Giving Thanks in the Desert
There is something magical about the emptiness of the desert canyon lands of southwest Utah. So much so that my wife and I are continually drawn to this wilderness to disconnect from life’s noise and reconnect with reality. A perfect way to enjoy Thanksgiving.
“When a man moves away from nature his heart becomes hard.” — Lakota
Our connection is centered on the remote silence of the place. A wilderness to sit and remember the real artifacts of nature, the weathered red sand, eroded rocks, rugged plant life, and vibrant skies. A place to leave behind the grinding fictional sounds of man, his problems, and the stresses of life in exchange for the natural purity of nature.
My wife and I, along with our old dog, camped for 2 nights in 2 different spots. Our first camp was in a valley along a shallow wash surrounded by high mesas. The second camp was atop the rim overlooking a deep canyon and the signature of this area. This was our favorite camp delivering magnificent views of the canyon along with an incredible sunset and rise.
The night desert sky never disappoints unless you consider the risk of a sore neck from looking upwards for long periods of time, mixed with the fear of losing your balance on unstable ground. We were treated to a moonless night that delivered amazing stars, planets, the Milky Way, several shooting stars, and the occasional satellite.
The temperatures over the 2 nights were in the low 20s and highs in the upper 40s during the days with brilliant blue, clear skies. The richness of the colorful ground with the deep greens of the junipers and pinyon pines provided color to the seemingly lifeless desert.
The only birds we saw were crows and a few Pinyon Jays. We also saw a coyote feeding on some prey while being harassed by hungry crows. Other than that, we saw many deer tracks and small animal scat around.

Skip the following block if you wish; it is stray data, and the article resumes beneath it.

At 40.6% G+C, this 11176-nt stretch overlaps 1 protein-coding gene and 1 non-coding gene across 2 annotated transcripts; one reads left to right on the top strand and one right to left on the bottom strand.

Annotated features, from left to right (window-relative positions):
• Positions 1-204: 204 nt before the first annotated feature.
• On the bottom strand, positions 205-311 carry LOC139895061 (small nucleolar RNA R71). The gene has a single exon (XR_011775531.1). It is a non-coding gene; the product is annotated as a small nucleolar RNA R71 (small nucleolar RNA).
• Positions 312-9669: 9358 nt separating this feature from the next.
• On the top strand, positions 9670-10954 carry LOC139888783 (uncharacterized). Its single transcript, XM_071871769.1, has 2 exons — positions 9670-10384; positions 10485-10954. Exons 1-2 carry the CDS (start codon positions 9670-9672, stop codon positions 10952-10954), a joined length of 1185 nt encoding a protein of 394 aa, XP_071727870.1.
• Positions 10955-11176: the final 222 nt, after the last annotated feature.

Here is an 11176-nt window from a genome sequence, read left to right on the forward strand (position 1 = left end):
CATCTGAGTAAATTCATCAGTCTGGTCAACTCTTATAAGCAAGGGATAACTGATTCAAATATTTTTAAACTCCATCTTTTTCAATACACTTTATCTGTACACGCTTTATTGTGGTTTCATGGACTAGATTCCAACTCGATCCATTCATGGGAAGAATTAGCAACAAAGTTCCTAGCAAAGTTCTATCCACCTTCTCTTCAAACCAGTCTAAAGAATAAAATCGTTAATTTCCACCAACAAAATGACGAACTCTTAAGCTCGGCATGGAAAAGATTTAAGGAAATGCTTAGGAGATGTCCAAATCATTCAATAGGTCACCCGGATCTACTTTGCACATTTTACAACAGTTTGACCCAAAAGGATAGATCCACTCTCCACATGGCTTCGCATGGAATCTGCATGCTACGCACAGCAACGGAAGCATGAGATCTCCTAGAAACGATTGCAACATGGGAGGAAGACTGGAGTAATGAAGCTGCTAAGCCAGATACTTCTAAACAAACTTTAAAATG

We rooted around an old mine for a bit, wondering aloud how the hearty souls who worked the area lived, ate, and shared life in this rugged place. They left behind an old rusted car, rusted metal cans, and lots of deteriorating wood from fallen structures. All are now full of bullet holes and all are being consumed by the land they once abused for profit.
Our hikes included a couple of dry washes where we followed canyons into the silence while sharing good conversations with each other about whatever was on our minds without any interruptions from life.
On our last day, we drove about 20 miles down a dirt road to a wall where over 2000 years ago, indigenous humans painted images of their life, spirits, and animals. They unknowingly provided us interesting documentation of a place in time well before the invaders from Europe decided the land was theirs to take for riches and even before the effort by Bill from Texas, 1984 (and all the other yahoos) who thought it was a good idea to scratch their name over the rock art. Thank goodness for the organizations who are working to preserve this for future generations to enjoy.
This Thanksgiving adventure was packed into a short drive from home and joined by our old arthritic dog, who enjoyed nothing more than being with us, 2 meals a day, and rolling around in the dirt. Oh, and the last night when he got his own bed in the pet-friendly hotel while on our way home. As for us, it was great to reconnect with what is important in life.
The one thing we’ll omit from this story is the location, as the best part of any adventure is finding it. That, and we really appreciate the fact that few others show up in our special place over Thanksgiving.